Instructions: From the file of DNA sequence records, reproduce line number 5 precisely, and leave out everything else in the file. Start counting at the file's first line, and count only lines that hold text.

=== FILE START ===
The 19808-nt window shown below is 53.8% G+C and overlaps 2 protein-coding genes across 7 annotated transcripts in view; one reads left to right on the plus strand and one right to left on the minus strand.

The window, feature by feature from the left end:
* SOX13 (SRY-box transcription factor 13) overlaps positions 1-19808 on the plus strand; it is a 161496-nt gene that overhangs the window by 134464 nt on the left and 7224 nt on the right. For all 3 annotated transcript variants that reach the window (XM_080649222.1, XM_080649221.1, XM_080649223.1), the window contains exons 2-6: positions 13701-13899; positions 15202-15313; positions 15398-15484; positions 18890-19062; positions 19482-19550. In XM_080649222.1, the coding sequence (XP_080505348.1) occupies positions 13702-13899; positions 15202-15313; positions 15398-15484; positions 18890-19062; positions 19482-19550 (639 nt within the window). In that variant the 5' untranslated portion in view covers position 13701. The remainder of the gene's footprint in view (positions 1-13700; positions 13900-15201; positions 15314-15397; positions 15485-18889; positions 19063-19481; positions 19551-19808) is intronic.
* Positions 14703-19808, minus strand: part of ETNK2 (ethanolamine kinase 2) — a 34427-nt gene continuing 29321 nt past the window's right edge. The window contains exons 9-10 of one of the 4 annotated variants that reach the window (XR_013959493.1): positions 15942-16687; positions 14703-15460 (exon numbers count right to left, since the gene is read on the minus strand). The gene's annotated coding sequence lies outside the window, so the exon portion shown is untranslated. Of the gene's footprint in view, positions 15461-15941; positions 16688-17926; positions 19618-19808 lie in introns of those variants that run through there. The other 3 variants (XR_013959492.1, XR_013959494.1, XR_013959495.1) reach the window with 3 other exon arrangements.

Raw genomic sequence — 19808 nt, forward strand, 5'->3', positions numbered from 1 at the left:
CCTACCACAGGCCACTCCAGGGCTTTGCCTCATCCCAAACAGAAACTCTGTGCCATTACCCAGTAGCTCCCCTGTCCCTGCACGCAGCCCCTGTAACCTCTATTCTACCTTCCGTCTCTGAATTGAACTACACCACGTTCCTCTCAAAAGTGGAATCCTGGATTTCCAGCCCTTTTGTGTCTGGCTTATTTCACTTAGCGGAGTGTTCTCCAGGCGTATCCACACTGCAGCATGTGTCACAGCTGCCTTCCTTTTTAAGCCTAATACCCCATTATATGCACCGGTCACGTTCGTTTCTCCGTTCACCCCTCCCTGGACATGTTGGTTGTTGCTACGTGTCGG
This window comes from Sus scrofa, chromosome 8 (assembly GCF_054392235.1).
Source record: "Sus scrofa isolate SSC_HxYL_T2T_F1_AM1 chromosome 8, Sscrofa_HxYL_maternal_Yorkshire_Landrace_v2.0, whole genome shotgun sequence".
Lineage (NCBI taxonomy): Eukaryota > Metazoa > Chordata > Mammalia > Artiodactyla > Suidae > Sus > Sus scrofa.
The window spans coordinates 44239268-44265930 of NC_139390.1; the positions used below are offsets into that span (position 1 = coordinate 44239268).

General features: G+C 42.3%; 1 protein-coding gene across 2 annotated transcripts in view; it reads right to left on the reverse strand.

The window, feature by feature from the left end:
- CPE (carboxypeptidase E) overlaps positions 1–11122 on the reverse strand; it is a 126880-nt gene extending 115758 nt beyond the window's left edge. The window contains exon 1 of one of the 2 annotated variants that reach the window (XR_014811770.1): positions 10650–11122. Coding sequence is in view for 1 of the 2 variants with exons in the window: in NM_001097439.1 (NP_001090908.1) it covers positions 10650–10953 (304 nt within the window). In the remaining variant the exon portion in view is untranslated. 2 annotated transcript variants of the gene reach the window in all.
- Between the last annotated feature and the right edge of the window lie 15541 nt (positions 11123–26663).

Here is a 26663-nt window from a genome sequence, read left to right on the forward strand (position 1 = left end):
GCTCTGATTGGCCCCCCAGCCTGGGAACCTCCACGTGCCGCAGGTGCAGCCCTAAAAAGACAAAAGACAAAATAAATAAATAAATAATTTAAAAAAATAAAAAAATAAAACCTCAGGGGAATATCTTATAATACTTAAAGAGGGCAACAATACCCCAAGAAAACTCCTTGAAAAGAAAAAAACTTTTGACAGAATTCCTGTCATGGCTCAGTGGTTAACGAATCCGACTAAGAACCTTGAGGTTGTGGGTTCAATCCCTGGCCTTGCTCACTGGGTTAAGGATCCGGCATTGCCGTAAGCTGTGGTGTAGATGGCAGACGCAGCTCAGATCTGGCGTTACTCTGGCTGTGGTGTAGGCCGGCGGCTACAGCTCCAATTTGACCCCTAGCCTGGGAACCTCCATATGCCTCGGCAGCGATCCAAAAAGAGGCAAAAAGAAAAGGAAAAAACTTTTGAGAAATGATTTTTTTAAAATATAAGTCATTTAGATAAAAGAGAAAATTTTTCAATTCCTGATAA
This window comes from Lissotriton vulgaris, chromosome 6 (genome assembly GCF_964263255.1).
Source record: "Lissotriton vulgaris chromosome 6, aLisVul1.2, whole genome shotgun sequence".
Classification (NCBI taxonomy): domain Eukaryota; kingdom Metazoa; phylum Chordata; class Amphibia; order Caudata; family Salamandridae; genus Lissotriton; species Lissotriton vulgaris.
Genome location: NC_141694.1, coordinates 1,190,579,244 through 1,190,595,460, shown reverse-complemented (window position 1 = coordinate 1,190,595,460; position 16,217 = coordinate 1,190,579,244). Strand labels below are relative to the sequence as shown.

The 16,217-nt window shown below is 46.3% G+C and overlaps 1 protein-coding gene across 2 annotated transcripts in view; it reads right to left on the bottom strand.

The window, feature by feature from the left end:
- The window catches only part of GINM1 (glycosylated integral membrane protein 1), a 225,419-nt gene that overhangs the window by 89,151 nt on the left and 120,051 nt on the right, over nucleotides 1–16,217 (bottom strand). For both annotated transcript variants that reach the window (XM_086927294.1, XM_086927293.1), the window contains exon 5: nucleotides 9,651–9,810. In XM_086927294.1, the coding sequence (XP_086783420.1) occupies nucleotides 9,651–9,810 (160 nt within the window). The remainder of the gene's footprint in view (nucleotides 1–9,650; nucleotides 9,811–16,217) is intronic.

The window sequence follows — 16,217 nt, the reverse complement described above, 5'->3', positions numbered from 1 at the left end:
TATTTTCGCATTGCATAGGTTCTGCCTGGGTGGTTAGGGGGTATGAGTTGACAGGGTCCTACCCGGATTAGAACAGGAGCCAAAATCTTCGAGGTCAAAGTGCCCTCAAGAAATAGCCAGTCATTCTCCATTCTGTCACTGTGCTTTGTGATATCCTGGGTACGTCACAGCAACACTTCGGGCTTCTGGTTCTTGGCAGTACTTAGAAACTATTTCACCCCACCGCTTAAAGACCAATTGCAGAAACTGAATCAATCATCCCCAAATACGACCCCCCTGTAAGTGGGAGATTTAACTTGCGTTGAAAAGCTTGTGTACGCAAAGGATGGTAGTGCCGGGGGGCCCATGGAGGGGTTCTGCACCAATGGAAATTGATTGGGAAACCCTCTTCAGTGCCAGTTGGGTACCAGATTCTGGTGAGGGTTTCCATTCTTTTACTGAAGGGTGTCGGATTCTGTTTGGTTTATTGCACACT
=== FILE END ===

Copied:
Raw genomic sequence — 19808 nt, forward strand, 5'->3', positions numbered from 1 at the left: